Sticky Stuff

Seven days seems like a long time having not put fingers to keyboard here and I’ve missed it.

Indeed, it has just been one of those most irritating sort of weeks where there has always been something demanding my immediate attention – leaving me absolutely no provision for carrying out any essential maintenance tasks such as eyebrow sculpting, moisturising  elbows or engaging in full body exfoliation (my plan is I don’t have to give up cream cakes if occasionally I can just ‘sand’ bits off my person). I have however become resigned to the fact that in times such as these you just have to let yourself go a little, so this week I’ve made do with a bit of lip balm and avoided unflattering lighting….

Plus moustaches are ‘hot’ this season according to my friend Hannah (pity she was talking about Tom Seleck at the time)…

The major disappointment of this week however, is that despite my apparent busyness I have relatively little to show for my hard graft apart from a Telecommunications Register, a half finished essay and a stunning Shepards Pie with sweet potato and baked beans (not to blow my own trumpet – in a hypothetical sense of course)….

In fact I was probably of most use at the Doctors yesterday morning when I took on the role  of ‘Phlebotomist Guinea Pig’, allowing (clearly a student) nurse perform what was possibly her first ever blood test. In all fairness to the girl, she did pretty well achieving three of those little test tubes full of my red stuff (forever disappointed it doesn’t come out blue) although her technique did have a little to be desired…

“Right I’m going to put this needle in your arm”


“You will feel a sharp prick….”

<She inserts needle into my arm and starts drawing blood>


I have to admit to being a little confused as to whether this was a delayed reaction on her part or mine – but still my very smiley and enthusiastic nurse did give me the biggest lump of cotton wool you have ever seen to mop up her efforts, and secured it well with a healthy amount of surgical tape to boot. Indeed, my most impressive dressing survived 2 full blown washes AND a bath, and probably still had enough life in it to undergo some serious pressure hosing without peeling away at the edges. This morning however, I was painfully forced to remove most of my nurse’s proud creation with some cuticle scissors as my long sleeved blouse wouldn’t fit over the small woollen hillock protruding from my upper arm…

Unfortunately this was a task a little more easily said said than done, and I’ve had to leave some of the excess binding in certain places where the tape and my skin have formed a special relationship with each other – particularly about my elbow – so after a lot of yelping and a few tears, I have decided to let them part company on their own terms.

There is no point forcing the issue. 

So all in all that has been my week which has seen me a little stressed, a little unkempt, and develop a whole new respect for medical students armed with anything adhesive…

I’m just glad that (given I was wearing my favourite jacket)  I’m old enough my bright young nurse didn’t feel the need to give me an ‘I have been brave’ sticker.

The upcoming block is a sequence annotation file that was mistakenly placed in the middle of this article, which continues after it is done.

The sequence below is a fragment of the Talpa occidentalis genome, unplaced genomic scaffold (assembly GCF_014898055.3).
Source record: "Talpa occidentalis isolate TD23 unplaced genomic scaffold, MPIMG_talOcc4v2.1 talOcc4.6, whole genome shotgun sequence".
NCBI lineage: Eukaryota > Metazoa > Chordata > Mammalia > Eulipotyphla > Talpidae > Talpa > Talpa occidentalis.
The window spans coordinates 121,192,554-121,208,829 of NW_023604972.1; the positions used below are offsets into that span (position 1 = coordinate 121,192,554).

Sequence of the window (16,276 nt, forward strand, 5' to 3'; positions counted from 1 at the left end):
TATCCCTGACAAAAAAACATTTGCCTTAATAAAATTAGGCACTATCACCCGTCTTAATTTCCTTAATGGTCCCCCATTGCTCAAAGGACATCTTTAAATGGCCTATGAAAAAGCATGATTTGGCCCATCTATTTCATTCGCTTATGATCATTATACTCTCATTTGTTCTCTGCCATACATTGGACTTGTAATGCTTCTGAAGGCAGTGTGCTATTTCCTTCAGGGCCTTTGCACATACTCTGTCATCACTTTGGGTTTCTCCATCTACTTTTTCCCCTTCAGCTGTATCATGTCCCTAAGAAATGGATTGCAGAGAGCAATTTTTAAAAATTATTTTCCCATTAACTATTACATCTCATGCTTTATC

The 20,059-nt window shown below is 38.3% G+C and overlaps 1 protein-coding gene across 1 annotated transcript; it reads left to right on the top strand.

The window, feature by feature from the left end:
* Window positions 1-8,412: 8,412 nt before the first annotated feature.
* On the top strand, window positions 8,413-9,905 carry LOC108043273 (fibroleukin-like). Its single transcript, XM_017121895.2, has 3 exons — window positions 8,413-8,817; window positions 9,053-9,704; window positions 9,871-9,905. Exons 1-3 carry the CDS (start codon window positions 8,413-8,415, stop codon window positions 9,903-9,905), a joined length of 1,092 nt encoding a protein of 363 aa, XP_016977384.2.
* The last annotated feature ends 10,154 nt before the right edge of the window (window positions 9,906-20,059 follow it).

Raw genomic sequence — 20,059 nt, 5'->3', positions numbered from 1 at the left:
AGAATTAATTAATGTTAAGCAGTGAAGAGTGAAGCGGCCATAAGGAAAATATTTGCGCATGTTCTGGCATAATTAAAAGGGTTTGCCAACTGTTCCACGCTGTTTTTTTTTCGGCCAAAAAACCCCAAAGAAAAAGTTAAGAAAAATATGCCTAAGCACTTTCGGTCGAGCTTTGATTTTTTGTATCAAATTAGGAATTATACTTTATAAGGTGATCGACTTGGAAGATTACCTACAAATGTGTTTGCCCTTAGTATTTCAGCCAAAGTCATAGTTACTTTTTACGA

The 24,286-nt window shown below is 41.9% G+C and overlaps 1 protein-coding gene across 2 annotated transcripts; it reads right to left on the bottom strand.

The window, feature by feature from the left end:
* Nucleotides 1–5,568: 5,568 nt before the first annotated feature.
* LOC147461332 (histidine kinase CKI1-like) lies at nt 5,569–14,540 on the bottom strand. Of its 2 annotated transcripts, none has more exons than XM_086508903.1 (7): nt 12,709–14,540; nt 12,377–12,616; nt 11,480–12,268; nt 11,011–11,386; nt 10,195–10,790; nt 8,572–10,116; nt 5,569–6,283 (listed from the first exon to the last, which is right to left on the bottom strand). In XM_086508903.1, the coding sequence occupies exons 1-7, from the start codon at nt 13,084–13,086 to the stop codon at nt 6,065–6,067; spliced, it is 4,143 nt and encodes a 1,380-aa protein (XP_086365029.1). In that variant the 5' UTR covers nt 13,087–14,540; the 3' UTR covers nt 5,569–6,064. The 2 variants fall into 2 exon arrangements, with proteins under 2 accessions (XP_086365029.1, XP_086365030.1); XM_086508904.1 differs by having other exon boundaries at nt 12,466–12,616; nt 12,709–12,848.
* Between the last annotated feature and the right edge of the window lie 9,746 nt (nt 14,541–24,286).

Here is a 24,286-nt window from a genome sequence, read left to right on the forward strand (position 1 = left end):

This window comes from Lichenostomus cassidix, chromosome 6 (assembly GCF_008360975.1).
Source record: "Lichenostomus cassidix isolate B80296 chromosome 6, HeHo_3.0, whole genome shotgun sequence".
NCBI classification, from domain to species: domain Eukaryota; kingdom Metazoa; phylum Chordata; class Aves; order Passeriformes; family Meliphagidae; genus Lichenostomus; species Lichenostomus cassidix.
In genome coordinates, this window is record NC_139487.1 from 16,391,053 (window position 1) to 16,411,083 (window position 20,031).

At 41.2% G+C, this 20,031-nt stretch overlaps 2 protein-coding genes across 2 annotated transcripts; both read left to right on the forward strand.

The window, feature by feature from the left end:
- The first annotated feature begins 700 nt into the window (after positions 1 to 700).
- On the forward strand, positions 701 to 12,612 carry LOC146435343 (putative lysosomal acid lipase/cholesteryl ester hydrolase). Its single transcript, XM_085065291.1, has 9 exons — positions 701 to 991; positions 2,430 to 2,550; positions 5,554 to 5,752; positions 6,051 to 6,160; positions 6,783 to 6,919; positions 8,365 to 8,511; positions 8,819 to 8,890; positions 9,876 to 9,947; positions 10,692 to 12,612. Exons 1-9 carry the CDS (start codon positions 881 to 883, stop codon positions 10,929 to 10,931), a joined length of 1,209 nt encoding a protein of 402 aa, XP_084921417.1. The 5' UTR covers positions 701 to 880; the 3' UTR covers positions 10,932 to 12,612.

Wonder how long it would have taken me to get that off….


Cut above the rest

Not wishing to be rude about the individuals to which I am referring, but isn’t it refreshing when you meet someone genuinely a lot thicker than you?

For me this is a fairly rare event seeing that I am blonde and from Reading, but a trip to the hairdressers today left me feeling almost on the verge of applying to MENSA.

You see Fridays are ‘stylist days’ at my hairdressers which generally means that students in their last year of a BTEC in ‘Hair Management and Follicle Technology’ (or whatever they call it now) are let loose on the general public with their shiny new scissors. Today I was presented with one of these people called ‘Rhea’, who was suitably bright and perky and wore enormous slouch socks over her ugg boots. Admittedly she was very pleasant and chatty and we discussed the weather, her holiday to Marbella and seeing the Spice Girls in concert (her boyfriend bought tickets for her birthday). It was when we got to the inevitable question of ‘what I do for a living’ however that my hair stylist friend became a little confused.

“Plannin’, so what do you do for Plannin”?

I help look at where we can build houses and schools and things“.

“What, like you can build a house”?

“No, that’s what a builder does, I plan where it goes and what it could look like”.

So like what carpet they have”?

Yes, that’s right”….

Oh god bless her! Another endearing moment came when I went to settle the bill, which as a result of it being ‘student afternoon’, was a lot more reasonable than I was expecting…

“You bin here before”?

“Yes I have”.

“Last name please?”


<Having witnessed what she was tapping on the keyboard> “That’s Turner with a ‘U’, not an ‘E’ (I could see that that was fair enough – the girl is called Rhea, she is probably unaware of names not made up of her mothers name and a bowel condition).

The next bit however was my favourite – after being questioned about my address…

“You live in Readin’?”


“Same one spelt like the festival?”


“Is that Walk with a ‘W?”


And an ‘L'” – (her pronunciation made me fear she was about to add another ‘w’).

Having paid my bill and retrieved my velvet wonder and stripy scarf from the coat cupboard, I was very pleased to have been given a small sample of designer shampoo and was waved off in a very friendly manner;

“Nice one, fanks Emily, see you in 6 weeks then”…